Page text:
The instruction, dated April 23, admits that the Air Force cannot legally conduct “nonconsensual surveillance” on Americans, but also states that should the drones”incidentally” capture data while conducting other missions, military intelligence has the right to study it to determine whether the subjects are legitimate targets of domestic surveillance.

“Collected imagery may incidentally include US persons or private property without consent,” the instruction states.

The Air Force can take advantage of “a period not to exceed 90 days” to use the data to assess “whether that information may be collected under the provisions of Procedure 2, DoD 5240.1-R and permanently retained under the provisions of Procedure 3, DoD 5240.1-R.” it continues.

The Pentagon directives cited authorize limited domestic spying in certain scenarios such as natural disasters, environmental cases, and monitoring activity around military bases.

Should the drones capture data on Americans, the Air Force says that it should determine whether they are, among other things, “persons or organizations reasonably believed to be engaged or about to engage, in international terrorist or international narcotics activities.”

A d v e r t i s e m e n t

The instruction also states that the Pentagon can disseminate the data to other intelligence and government agencies, should it see fit.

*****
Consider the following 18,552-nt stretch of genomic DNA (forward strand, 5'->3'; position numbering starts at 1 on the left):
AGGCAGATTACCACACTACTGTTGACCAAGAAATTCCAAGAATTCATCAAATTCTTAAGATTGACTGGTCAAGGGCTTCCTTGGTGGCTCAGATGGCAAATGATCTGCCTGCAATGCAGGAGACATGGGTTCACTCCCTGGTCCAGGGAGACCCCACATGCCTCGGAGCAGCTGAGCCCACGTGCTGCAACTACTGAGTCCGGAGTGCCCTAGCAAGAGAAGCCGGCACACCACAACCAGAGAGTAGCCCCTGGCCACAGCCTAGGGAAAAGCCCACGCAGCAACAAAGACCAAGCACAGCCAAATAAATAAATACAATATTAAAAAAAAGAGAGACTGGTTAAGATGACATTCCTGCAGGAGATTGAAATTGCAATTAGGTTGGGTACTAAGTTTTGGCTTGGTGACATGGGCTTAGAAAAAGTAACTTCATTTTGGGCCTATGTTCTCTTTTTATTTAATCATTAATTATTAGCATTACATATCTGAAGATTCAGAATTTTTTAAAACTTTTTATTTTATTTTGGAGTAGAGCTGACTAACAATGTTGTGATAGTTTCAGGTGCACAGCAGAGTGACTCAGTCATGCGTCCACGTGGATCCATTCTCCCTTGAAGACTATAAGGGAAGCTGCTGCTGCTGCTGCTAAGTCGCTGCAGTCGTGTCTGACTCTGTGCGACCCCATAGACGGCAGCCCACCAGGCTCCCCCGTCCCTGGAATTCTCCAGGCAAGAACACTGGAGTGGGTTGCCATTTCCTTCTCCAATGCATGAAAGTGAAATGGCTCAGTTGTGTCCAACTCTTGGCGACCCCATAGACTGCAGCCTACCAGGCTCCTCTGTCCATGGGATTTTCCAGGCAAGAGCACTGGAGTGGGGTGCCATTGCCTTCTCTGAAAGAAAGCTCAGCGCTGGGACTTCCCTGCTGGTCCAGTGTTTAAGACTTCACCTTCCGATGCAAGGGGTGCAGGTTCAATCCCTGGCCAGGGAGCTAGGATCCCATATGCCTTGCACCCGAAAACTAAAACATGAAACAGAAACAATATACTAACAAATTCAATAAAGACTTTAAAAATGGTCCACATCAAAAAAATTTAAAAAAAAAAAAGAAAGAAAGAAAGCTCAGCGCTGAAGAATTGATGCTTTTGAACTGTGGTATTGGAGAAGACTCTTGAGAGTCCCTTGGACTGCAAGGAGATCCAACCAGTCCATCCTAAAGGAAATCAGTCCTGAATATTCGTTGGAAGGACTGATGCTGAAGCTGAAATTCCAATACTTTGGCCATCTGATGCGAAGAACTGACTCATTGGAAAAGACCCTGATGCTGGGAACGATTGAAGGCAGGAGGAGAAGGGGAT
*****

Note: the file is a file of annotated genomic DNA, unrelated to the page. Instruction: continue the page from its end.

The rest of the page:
“Even though information may not be collectible, it may be retained for the length of time necessary to transfer it to another DoD entity or government agency to whose function it pertains.” the document reads.

The document was discovered by Steven Aftergood of the Federation of American Scientists.

As we reported in February, Over 30 prominent watchdog groups have banded together to petition the FAA on the proposed increase in the use of drones in US airspace.

The groups, including The American Civil Liberties Union, The Electronic Privacy Information Center and The Bill of Rights Defense Committee, are demanding that the FAA hold a rulemaking session to consider the privacy and safety threats.

Congress recently passed legislation paving the way for what the FAA predicts will be somewhere in the region of 30,000 drones in operation in US skies by 2020.

The ACLU noted that the FAA’s legislation “would push the nation willy-nilly toward an era of aerial surveillance without any steps to protect the traditional privacy that Americans have always enjoyed and expected.”

In addition to privacy concerns, the groups warned that the ability to link facial recognition technology to surveillance drones and patch the information through to active government databases would “increase the First Amendment risks for would be political dissidents.”